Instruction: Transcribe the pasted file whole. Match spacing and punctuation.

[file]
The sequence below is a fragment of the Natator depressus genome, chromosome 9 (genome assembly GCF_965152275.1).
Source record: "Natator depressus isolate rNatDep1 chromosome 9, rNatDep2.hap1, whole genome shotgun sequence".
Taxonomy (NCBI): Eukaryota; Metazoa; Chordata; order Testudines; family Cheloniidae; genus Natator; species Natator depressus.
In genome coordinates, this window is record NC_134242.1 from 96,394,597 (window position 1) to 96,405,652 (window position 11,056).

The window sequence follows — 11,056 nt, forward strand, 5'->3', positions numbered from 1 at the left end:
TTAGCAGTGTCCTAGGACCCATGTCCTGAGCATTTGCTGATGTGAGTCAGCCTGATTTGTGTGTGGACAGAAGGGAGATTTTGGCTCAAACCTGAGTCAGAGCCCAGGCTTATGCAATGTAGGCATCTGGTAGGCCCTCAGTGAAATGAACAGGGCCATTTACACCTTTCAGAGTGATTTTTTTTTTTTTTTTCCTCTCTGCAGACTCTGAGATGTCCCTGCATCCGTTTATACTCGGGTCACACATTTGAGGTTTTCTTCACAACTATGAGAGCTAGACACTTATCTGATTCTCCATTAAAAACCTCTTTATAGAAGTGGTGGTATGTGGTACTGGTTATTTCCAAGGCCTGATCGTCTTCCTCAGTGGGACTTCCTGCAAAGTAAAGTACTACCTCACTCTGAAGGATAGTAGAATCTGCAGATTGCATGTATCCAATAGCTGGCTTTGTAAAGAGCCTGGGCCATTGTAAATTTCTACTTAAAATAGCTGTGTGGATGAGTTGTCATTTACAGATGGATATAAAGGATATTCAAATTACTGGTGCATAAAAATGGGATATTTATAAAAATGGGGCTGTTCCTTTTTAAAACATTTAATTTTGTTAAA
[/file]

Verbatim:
The sequence below is a fragment of the Natator depressus genome, chromosome 9 (genome assembly GCF_965152275.1).
Source record: "Natator depressus isolate rNatDep1 chromosome 9, rNatDep2.hap1, whole genome shotgun sequence".
Taxonomy (NCBI): Eukaryota; Metazoa; Chordata; order Testudines; family Cheloniidae; genus Natator; species Natator depressus.
In genome coordinates, this window is record NC_134242.1 from 96,394,597 (window position 1) to 96,405,652 (window position 11,056).

The window sequence follows — 11,056 nt, forward strand, 5'->3', positions numbered from 1 at the left end:
TTAGCAGTGTCCTAGGACCCATGTCCTGAGCATTTGCTGATGTGAGTCAGCCTGATTTGTGTGTGGACAGAAGGGAGATTTTGGCTCAAACCTGAGTCAGAGCCCAGGCTTATGCAATGTAGGCATCTGGTAGGCCCTCAGTGAAATGAACAGGGCCATTTACACCTTTCAGAGTGATTTTTTTTTTTTTTTTCCTCTCTGCAGACTCTGAGATGTCCCTGCATCCGTTTATACTCGGGTCACACATTTGAGGTTTTCTTCACAACTATGAGAGCTAGACACTTATCTGATTCTCCATTAAAAACCTCTTTATAGAAGTGGTGGTATGTGGTACTGGTTATTTCCAAGGCCTGATCGTCTTCCTCAGTGGGACTTCCTGCAAAGTAAAGTACTACCTCACTCTGAAGGATAGTAGAATCTGCAGATTGCATGTATCCAATAGCTGGCTTTGTAAAGAGCCTGGGCCATTGTAAATTTCTACTTAAAATAGCTGTGTGGATGAGTTGTCATTTACAGATGGATATAAAGGATATTCAAATTACTGGTGCATAAAAATGGGATATTTATAAAAATGGGGCTGTTCCTTTTTAAAACATTTAATTTTGTTAAA